The Moment The Christian Church Acknowledged My Queerness

For the first time I felt as if there was a deliberate call for that congregation to stand with the queer community in their time of mourning.
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Walking into Forefront Church in Gramercy Theatre last Sunday, I had come in with a few expectations.

I knew the worship music set would include electric guitars and the always quiche touch of the violin and that the pastor's wife would come on stage and make a family friendly joke that the congregation would feel obligated to laugh at.

I knew that there would be a moment in the service of "forced fellowship" when you have to talk to your neighbor/a complete stranger for five minutes. This week's topic was favorite father memories...I snuck away to the bathroom to avoid the situation all together.

It was my first time stepping foot in that church in three years, but it was just as I had left it.

After graduating from my Christian university and, in turn, leaving conversion therapy behind, the future of my faith was in the air. Encouraged by my New York City gay therapist to continue to go to church since "it was a huge part of me," I started going to Forefront on a regular basis.

Everything was fine at first, but things changed once I started working for a men's underwear blog. I had taken the position for the free underwear as well as the somewhat gay, smutty aspect to it. At times when you are used to such conservatism, you need the exact opposite in your life to break you out of your shell. And that's what the job did for me.

One Sunday during "forced fellowship," I was asked about my work by a girl with a septum piercing, fedora, and flannel. You know, the "I am a Christian but also approachable and hip" look.

"I'm a writer," I replied.

"Cool...what kind?"

One of my favorite episodes of How I Met Your Mother is the one in which Ted dates a girl who talks too much. When it is made apparent to him, you can hear a glass shatter, representing the shattering of the illusion he created of her as the perfect girl.

"Fashion," I said. The glass shattered.

It wasn't a lie, but it wasn't my fabulous truth either. Outside of the walls of the church I was being me, but, inside, I was still tiptoeing around my identity. I had come to feel as if it was the one place I couldn't say the name of my community. The cohabitation of organized religion and my queerness was a shattered illusion.

As the weeks went on, church became a temple full of glass shards. My cynicism grew. I started to feel claustrophobic. It was as if my queerness was stuck in the trash compacter in Star Wars with the walls closing in. So, I left.

Three years later, the mass shooting in Orlando at Pulse Nightclub that left 49 (prominently gay, prominently Latino men) dead had happened. As I read through the names, it was the first time that I felt like it could have been me. I was shaken.

There is something about tragedy and mourning that propels one toward familiarity. In these times, I've always turned to God. So, I found myself in the back of Forefront somewhat emotionally numb from the week and fully ready to pick apart the church's predictability.

That was until the associate pastor began to pray. "We pray for all who are afraid, and all who mourn. We pray for those throughout history who have suffered violence and death because of their sexual orientation. Today we honor those who died in the Orlando massacre," he read off the screen, holding back tears.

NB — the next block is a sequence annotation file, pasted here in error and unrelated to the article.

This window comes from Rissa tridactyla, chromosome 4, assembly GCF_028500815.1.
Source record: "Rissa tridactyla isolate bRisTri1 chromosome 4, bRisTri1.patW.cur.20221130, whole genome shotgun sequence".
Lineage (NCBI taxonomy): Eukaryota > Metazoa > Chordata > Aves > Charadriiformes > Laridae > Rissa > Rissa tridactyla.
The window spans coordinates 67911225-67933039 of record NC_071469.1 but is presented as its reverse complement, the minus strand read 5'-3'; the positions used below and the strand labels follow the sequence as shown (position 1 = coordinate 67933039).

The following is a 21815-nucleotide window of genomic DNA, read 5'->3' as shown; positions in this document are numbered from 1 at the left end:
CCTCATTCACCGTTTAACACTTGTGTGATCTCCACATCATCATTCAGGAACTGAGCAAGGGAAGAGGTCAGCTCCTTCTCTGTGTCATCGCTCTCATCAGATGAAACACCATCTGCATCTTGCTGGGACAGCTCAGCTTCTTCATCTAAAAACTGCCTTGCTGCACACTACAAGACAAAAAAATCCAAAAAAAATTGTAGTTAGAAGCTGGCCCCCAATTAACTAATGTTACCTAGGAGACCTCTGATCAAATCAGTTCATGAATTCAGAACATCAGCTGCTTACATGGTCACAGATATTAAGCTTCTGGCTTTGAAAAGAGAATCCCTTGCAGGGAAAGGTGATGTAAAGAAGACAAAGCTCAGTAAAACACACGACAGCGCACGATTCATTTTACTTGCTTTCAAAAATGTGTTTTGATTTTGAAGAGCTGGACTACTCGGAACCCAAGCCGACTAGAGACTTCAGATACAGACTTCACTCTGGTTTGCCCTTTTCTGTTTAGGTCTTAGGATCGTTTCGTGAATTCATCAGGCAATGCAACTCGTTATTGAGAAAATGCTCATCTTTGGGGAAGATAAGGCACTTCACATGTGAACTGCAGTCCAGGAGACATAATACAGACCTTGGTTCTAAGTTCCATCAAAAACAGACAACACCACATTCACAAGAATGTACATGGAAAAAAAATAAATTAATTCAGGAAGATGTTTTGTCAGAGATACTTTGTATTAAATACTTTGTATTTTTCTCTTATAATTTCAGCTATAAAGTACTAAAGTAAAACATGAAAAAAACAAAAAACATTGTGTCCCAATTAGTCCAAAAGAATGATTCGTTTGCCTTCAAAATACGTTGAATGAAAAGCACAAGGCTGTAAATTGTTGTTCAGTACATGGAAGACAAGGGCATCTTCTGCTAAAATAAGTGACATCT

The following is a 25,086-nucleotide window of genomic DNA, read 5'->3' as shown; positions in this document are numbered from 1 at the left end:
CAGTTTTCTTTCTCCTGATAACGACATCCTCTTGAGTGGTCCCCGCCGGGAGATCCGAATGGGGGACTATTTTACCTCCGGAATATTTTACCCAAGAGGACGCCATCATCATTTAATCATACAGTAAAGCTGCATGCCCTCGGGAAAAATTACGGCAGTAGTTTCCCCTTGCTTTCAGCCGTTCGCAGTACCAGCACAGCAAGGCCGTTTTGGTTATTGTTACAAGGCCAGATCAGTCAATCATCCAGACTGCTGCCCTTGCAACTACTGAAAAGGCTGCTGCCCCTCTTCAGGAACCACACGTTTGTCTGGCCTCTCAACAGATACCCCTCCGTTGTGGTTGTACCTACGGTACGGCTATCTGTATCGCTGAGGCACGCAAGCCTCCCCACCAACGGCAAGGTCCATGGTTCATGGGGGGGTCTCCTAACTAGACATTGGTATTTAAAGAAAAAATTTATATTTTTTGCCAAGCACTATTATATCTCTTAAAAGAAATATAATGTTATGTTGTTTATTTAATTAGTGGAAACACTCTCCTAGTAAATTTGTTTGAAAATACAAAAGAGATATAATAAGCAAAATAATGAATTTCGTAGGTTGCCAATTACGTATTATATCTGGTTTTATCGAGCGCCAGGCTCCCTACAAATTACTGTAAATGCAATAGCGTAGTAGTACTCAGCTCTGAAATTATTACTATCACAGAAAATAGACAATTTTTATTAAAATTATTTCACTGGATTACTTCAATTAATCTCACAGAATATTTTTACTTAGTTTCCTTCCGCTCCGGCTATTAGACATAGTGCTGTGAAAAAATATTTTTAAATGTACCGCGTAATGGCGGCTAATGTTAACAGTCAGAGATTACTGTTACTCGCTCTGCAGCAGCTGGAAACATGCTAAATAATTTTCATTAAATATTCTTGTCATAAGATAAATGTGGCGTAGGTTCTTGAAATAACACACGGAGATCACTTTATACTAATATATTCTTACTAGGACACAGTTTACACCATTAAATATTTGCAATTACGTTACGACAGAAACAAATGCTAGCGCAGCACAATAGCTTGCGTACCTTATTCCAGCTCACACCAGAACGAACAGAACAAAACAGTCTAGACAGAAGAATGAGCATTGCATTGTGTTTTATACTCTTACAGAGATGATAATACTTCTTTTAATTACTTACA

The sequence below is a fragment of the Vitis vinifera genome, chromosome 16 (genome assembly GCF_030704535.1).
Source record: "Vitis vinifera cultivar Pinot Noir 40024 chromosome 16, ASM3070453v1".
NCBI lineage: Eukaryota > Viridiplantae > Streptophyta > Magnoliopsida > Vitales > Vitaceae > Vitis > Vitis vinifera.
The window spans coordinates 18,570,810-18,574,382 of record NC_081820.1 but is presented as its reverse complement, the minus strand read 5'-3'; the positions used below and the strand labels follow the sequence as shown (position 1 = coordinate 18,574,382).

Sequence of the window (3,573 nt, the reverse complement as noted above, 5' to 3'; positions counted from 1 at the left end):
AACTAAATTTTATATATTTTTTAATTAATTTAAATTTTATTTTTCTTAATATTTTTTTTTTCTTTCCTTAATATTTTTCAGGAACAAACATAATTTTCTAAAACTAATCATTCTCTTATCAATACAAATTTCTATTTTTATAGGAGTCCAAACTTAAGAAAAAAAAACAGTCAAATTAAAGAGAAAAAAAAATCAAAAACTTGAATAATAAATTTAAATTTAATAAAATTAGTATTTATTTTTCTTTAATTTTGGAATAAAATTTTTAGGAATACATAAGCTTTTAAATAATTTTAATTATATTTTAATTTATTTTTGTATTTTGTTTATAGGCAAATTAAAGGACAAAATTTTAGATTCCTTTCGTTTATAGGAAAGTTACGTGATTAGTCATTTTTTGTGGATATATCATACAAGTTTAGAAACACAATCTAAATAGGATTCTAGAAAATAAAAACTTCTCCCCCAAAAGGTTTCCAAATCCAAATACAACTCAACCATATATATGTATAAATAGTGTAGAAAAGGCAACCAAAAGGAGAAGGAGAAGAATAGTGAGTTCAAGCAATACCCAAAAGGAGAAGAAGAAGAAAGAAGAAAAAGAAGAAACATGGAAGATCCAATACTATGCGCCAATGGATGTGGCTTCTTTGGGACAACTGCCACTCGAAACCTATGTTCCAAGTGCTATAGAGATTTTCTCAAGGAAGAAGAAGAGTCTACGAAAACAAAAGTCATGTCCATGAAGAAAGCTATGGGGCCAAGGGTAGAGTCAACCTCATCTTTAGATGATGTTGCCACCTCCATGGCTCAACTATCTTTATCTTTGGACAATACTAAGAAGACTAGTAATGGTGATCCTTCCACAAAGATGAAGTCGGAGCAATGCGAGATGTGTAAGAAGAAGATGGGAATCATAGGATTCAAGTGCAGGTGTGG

In college, I worked for a leadership organization where my advisor would supply his team with packets full of names and pictures of people who we would be leading. We had to memorize these names before meeting these people. His reasoning was that he wanted us to be able to welcome people into our organization by saying their name. It makes people feel like they are a part of something.

In light of that, I can see why, after the shootings, the video of Florence and the Machine performing "Spectrum" and singing the lyric "say my name" while holding the rainbow flag started to circulate. As the media began to spin the story of the shooting, there was a sense that some didn't want to acknowledge it was a hate crime toward the queer community.

I experienced the same spin from people I used to go to church with, yet, when I heard the church lift the queer community up in prayer Sunday and heard words like "LGBTQ brothers and sisters," I wept.

For the first time I felt as if there was a deliberate call for that congregation to stand with the queer community in their time of mourning. It was a time my community was mentioned in a way that wasn't reserved for a "hot topics" sermon about how to ~deal~ with homosexuals. It was coexistence.

Jesus, giving his sermon on the mount, said, "Blessed are those who mourn, for they will be comforted." Being a gay man, I am still processing what happened a week ago and welcome prayer because I feel like consolation, support, and an open ear are equal parts of helping those who are grieving. For a moment, in a church where I once felt ashamed, I felt authentically comforted.

While meditating on the service that night, I was filled with a need for more however. The Christians who are usually the most vocal about the queer community are usually extremist groups such as the Westboro Baptist Church. They are leading the anti-LGBT narrative for the church while other church groups are keeping their opinions and messages of love toward the queer community behind closed doors. It's just time for the church doors to be opened.

It's time for more churches to come out.

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